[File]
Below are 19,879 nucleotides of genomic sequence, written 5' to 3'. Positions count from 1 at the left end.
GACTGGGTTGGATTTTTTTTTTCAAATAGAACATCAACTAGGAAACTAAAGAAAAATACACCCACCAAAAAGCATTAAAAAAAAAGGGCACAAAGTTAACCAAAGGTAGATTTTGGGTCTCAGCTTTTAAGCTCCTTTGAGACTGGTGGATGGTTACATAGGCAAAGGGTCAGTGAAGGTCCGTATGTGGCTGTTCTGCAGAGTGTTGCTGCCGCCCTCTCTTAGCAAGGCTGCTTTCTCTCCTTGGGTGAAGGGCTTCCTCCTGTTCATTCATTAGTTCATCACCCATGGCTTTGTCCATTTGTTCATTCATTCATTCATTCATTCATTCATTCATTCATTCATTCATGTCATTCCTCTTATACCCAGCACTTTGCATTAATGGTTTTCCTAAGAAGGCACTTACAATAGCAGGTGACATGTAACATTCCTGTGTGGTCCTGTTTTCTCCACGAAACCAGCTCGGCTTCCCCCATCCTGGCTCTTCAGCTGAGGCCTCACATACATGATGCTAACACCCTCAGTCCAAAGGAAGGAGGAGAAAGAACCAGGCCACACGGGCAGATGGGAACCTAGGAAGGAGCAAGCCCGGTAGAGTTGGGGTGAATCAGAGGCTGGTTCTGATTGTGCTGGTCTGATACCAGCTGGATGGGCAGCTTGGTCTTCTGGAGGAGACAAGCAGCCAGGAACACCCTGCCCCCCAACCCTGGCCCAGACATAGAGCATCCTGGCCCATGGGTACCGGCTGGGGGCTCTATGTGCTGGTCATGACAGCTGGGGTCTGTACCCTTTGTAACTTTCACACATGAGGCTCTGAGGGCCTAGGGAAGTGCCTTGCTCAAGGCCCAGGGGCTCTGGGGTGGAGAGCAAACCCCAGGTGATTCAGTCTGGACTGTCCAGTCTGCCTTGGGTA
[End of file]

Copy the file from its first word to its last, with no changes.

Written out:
Below are 19,879 nucleotides of genomic sequence, written 5' to 3'. Positions count from 1 at the left end.
GACTGGGTTGGATTTTTTTTTTCAAATAGAACATCAACTAGGAAACTAAAGAAAAATACACCCACCAAAAAGCATTAAAAAAAAAGGGCACAAAGTTAACCAAAGGTAGATTTTGGGTCTCAGCTTTTAAGCTCCTTTGAGACTGGTGGATGGTTACATAGGCAAAGGGTCAGTGAAGGTCCGTATGTGGCTGTTCTGCAGAGTGTTGCTGCCGCCCTCTCTTAGCAAGGCTGCTTTCTCTCCTTGGGTGAAGGGCTTCCTCCTGTTCATTCATTAGTTCATCACCCATGGCTTTGTCCATTTGTTCATTCATTCATTCATTCATTCATTCATTCATTCATTCATTCATGTCATTCCTCTTATACCCAGCACTTTGCATTAATGGTTTTCCTAAGAAGGCACTTACAATAGCAGGTGACATGTAACATTCCTGTGTGGTCCTGTTTTCTCCACGAAACCAGCTCGGCTTCCCCCATCCTGGCTCTTCAGCTGAGGCCTCACATACATGATGCTAACACCCTCAGTCCAAAGGAAGGAGGAGAAAGAACCAGGCCACACGGGCAGATGGGAACCTAGGAAGGAGCAAGCCCGGTAGAGTTGGGGTGAATCAGAGGCTGGTTCTGATTGTGCTGGTCTGATACCAGCTGGATGGGCAGCTTGGTCTTCTGGAGGAGACAAGCAGCCAGGAACACCCTGCCCCCCAACCCTGGCCCAGACATAGAGCATCCTGGCCCATGGGTACCGGCTGGGGGCTCTATGTGCTGGTCATGACAGCTGGGGTCTGTACCCTTTGTAACTTTCACACATGAGGCTCTGAGGGCCTAGGGAAGTGCCTTGCTCAAGGCCCAGGGGCTCTGGGGTGGAGAGCAAACCCCAGGTGATTCAGTCTGGACTGTCCAGTCTGCCTTGGGTA